Older Americans Month

Older Americans Month, celebrated every May by the U.S. Department of Health and Human Services Administration for Community Living, provides an opportunity to creatively consider aligning services with needs — acknowledging population growth and special concerns that put U.S. Latino seniors in the forefront of impoverished Americans who are 65 and older. Hispanics in Philanthropy wishes to salute older adults in this special month and all year round. In doing so, it has prepared a series of blog posts that start with this one to focus on some of the best practices of its grantees, particularly as they share some lessons learned in the area of cultural competence, which may be of help to funders and other service providers. There are, indeed, Latino-led and Latino-serving nonprofits who ooze cultural competence as they identify, serve and follow-up with older individuals, provide opportunities that give them self-confidence and resources with which they can resolve the most pressing medical, housing, transportation and financial matters. Sometimes, it’s the transportation to get to a medical appointment outside the Dial-a-Ride service area, or it’s not having anyone who understands forms and can help to fill them out. It’s suddenly finding oneself disabled and not knowing where to turn to carry on with the most basic personal care issues. And sometimes it’s simply a matter of not being able to speak up when others are consulted. Of course, just as one does not have to be Latino to be HIP, there are non-Latino funders and social service agencies that have recognized the cultural and linguistic barriers that often keep Latino seniors isolated. After all, the civil sector already plays a major role in connecting most impoverished seniors to health, housing, transportation and social services, among other programs. But there is a great need for capacity building, for cultural competency training, and advocacy. Seniors love programs that empower them to choose their priorities and stay active. How do they wish to fight isolation, and where can they live out their days with engaging activities in an environment where their wisdom and experience are valued? Over the past five years, Hispanics in Philanthropy has done an important national survey and undertaken projects in Colorado and California under its Latino Age Wave Initiative. The California Latino Age Wave Initiative (CALAWI) is funded in part by grants from Hispanics in Philanthropy (HIP), The Atlantic Philanthropies, The California Wellness FoundationThe SCAN Foundation, Rose Community Foundation and the Latino Community Foundation of Colorado, among others. Six Latino-led, Latino-serving organizations located throughout California have received two-year grants to strengthen their organization’s capacity to serve the needs of a growing Latino aging population and to develop the capacity for effective advocacy on behalf of older Latinos. HIP in this way has championed civil sector efforts to understand and recognize the needs and increase the capacity of those who support Latino seniors, who in four short years are expected to become the largest segment of the nation’s minorities over 65, according to data compiled by the U.S. Administration on Aging. That agency’s statistics indicate that the U.S. population over 65 years old is expected to double in the next 40 years. In less than that, by 2050, one in five senior citizens will be Hispanic. Approaches toward helping older Latinos can be informed by what makes this group different. In the years leading up to the Great Recession, Latino seniors faced:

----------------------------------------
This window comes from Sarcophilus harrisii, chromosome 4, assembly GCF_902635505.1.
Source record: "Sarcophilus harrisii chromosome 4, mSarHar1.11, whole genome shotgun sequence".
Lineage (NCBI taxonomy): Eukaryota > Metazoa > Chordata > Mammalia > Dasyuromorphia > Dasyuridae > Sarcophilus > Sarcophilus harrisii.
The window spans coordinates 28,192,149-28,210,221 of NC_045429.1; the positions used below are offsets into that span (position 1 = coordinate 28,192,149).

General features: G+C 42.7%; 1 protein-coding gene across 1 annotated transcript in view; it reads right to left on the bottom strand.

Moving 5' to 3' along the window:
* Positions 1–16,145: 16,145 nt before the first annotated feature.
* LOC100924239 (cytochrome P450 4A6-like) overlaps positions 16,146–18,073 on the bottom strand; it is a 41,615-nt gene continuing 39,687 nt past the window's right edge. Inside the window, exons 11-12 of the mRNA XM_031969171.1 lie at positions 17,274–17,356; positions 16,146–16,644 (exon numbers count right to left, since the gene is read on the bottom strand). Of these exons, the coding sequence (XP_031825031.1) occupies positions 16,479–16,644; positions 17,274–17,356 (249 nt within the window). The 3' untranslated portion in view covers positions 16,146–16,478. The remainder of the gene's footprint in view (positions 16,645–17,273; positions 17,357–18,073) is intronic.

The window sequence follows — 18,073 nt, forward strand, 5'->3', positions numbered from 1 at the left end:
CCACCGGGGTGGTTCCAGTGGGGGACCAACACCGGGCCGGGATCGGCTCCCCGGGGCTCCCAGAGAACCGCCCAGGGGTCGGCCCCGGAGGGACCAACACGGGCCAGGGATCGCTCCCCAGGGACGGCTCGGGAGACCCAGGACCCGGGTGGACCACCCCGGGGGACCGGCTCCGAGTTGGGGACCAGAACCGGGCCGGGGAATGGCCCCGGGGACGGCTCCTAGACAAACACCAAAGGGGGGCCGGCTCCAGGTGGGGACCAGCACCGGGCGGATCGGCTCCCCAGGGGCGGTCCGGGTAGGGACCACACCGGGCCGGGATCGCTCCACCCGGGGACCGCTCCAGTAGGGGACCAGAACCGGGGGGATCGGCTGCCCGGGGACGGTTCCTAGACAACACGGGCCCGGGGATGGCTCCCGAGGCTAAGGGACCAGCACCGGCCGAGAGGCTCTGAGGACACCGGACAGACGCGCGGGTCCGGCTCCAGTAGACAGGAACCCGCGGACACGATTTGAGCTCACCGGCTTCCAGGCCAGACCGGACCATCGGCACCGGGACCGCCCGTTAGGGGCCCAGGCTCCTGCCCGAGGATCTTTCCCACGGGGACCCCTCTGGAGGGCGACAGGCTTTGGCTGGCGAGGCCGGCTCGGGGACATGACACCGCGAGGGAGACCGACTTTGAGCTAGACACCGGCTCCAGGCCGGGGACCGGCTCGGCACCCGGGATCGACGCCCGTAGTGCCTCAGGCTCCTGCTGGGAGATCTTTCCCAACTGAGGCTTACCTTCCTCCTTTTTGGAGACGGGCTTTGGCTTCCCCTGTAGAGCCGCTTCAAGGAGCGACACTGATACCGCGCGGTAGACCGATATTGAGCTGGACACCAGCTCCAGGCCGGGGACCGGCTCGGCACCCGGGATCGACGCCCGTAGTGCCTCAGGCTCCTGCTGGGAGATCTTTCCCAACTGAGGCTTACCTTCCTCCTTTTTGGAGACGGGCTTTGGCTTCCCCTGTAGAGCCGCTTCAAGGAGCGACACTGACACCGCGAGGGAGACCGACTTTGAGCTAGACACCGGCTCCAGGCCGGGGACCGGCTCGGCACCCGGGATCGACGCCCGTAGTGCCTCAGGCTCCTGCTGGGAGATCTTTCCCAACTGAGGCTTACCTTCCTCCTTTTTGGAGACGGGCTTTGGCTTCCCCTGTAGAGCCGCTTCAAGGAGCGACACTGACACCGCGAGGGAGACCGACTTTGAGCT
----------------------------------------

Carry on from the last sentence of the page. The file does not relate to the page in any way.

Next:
• Health Disparities, with a better chance of lacking a customary source of medical care, and being less satisfied with the quality of their care, when compared to the total 65 and older population. Only 36 percent of Latino seniors had gotten pneumonia vaccinations in 2008, compared with 64 percent of non-Hispanic Whites. Along with Blacks, they are also more likely to suffer from diabetes and to need help with their personal care.
  • Higher Poverty Rate. Hispanics were more than twice as likely as non-Hispanic Whites to live in poverty (19.3 percent vs. 7.6 percent in 2008)
  • Lower Household Income. In families headed by people 65 and over, 19 percent of Hispanic households had less than $15,000 in yearly income, compared with five percent for non-Hispanic Whites.
  • Lower Educational Attainment. Fewer than half (46 percent) had completed high school in 2008, compared with more than three-quarters (77 percent) of the total older population.
So poverty and low educational attainment combined with generally low incomes, a reluctance to challenge authority that shows up in not seeking clarifications from doctors and about medication instructions, and not knowing where to turn for help. Discerning funders and nonprofits have creative ways to help. In this series of posts, HIP will be exploring some of their successes. Please join in the conversation, and let us know how cultural competence is a compelling asset for funders and others in the HIP network!